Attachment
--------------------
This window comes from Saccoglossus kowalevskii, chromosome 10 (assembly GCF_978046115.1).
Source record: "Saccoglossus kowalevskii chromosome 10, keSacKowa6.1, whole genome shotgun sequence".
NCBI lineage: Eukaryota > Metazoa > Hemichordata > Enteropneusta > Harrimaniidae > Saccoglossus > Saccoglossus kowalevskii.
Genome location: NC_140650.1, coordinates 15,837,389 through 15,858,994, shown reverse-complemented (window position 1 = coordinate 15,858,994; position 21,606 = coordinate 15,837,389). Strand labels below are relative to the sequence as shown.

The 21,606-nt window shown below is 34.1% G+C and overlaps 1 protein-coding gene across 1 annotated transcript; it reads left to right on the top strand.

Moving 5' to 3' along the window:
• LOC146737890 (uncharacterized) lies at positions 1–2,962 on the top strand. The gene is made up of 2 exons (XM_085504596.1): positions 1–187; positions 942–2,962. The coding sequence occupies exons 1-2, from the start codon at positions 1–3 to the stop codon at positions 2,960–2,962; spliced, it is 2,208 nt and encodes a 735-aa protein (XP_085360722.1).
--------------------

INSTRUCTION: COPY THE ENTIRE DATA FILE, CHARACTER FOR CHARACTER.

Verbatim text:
This window comes from Saccoglossus kowalevskii, chromosome 10 (assembly GCF_978046115.1).
Source record: "Saccoglossus kowalevskii chromosome 10, keSacKowa6.1, whole genome shotgun sequence".
NCBI lineage: Eukaryota > Metazoa > Hemichordata > Enteropneusta > Harrimaniidae > Saccoglossus > Saccoglossus kowalevskii.
Genome location: NC_140650.1, coordinates 15,837,389 through 15,858,994, shown reverse-complemented (window position 1 = coordinate 15,858,994; position 21,606 = coordinate 15,837,389). Strand labels below are relative to the sequence as shown.

The 21,606-nt window shown below is 34.1% G+C and overlaps 1 protein-coding gene across 1 annotated transcript; it reads left to right on the top strand.

Moving 5' to 3' along the window:
• LOC146737890 (uncharacterized) lies at positions 1–2,962 on the top strand. The gene is made up of 2 exons (XM_085504596.1): positions 1–187; positions 942–2,962. The coding sequence occupies exons 1-2, from the start codon at positions 1–3 to the stop codon at positions 2,960–2,962; spliced, it is 2,208 nt and encodes a 735-aa protein (XP_085360722.1).